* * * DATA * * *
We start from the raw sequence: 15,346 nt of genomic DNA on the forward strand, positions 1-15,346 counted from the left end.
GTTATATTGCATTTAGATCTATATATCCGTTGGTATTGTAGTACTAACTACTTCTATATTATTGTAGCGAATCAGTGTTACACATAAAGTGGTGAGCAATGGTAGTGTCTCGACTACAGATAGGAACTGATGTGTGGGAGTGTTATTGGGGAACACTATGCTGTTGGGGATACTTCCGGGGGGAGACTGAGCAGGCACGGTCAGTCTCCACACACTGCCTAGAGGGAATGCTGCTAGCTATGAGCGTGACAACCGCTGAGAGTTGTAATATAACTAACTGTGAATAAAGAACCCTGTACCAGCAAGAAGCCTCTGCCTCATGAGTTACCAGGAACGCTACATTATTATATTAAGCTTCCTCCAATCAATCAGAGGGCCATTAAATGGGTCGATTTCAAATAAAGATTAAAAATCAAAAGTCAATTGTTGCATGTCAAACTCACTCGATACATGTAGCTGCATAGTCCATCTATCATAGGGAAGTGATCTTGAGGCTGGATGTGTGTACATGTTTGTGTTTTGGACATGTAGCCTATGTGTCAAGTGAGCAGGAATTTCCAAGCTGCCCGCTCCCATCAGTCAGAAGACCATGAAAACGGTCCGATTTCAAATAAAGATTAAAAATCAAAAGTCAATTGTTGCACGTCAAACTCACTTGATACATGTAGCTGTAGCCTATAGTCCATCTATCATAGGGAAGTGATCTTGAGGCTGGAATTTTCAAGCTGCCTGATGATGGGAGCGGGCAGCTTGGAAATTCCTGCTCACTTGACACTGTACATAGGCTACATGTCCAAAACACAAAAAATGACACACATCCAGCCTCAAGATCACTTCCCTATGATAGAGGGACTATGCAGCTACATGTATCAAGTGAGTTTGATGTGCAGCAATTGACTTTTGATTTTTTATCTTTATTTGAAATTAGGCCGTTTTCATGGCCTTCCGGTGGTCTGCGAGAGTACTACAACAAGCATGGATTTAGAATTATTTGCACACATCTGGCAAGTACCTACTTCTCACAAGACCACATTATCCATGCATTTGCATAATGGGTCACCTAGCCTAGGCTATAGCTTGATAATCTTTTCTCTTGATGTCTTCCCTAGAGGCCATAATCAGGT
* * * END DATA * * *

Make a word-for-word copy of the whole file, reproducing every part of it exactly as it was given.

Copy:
We start from the raw sequence: 15,346 nt of genomic DNA on the forward strand, positions 1-15,346 counted from the left end.
GTTATATTGCATTTAGATCTATATATCCGTTGGTATTGTAGTACTAACTACTTCTATATTATTGTAGCGAATCAGTGTTACACATAAAGTGGTGAGCAATGGTAGTGTCTCGACTACAGATAGGAACTGATGTGTGGGAGTGTTATTGGGGAACACTATGCTGTTGGGGATACTTCCGGGGGGAGACTGAGCAGGCACGGTCAGTCTCCACACACTGCCTAGAGGGAATGCTGCTAGCTATGAGCGTGACAACCGCTGAGAGTTGTAATATAACTAACTGTGAATAAAGAACCCTGTACCAGCAAGAAGCCTCTGCCTCATGAGTTACCAGGAACGCTACATTATTATATTAAGCTTCCTCCAATCAATCAGAGGGCCATTAAATGGGTCGATTTCAAATAAAGATTAAAAATCAAAAGTCAATTGTTGCATGTCAAACTCACTCGATACATGTAGCTGCATAGTCCATCTATCATAGGGAAGTGATCTTGAGGCTGGATGTGTGTACATGTTTGTGTTTTGGACATGTAGCCTATGTGTCAAGTGAGCAGGAATTTCCAAGCTGCCCGCTCCCATCAGTCAGAAGACCATGAAAACGGTCCGATTTCAAATAAAGATTAAAAATCAAAAGTCAATTGTTGCACGTCAAACTCACTTGATACATGTAGCTGTAGCCTATAGTCCATCTATCATAGGGAAGTGATCTTGAGGCTGGAATTTTCAAGCTGCCTGATGATGGGAGCGGGCAGCTTGGAAATTCCTGCTCACTTGACACTGTACATAGGCTACATGTCCAAAACACAAAAAATGACACACATCCAGCCTCAAGATCACTTCCCTATGATAGAGGGACTATGCAGCTACATGTATCAAGTGAGTTTGATGTGCAGCAATTGACTTTTGATTTTTTATCTTTATTTGAAATTAGGCCGTTTTCATGGCCTTCCGGTGGTCTGCGAGAGTACTACAACAAGCATGGATTTAGAATTATTTGCACACATCTGGCAAGTACCTACTTCTCACAAGACCACATTATCCATGCATTTGCATAATGGGTCACCTAGCCTAGGCTATAGCTTGATAATCTTTTCTCTTGATGTCTTCCCTAGAGGCCATAATCAGGT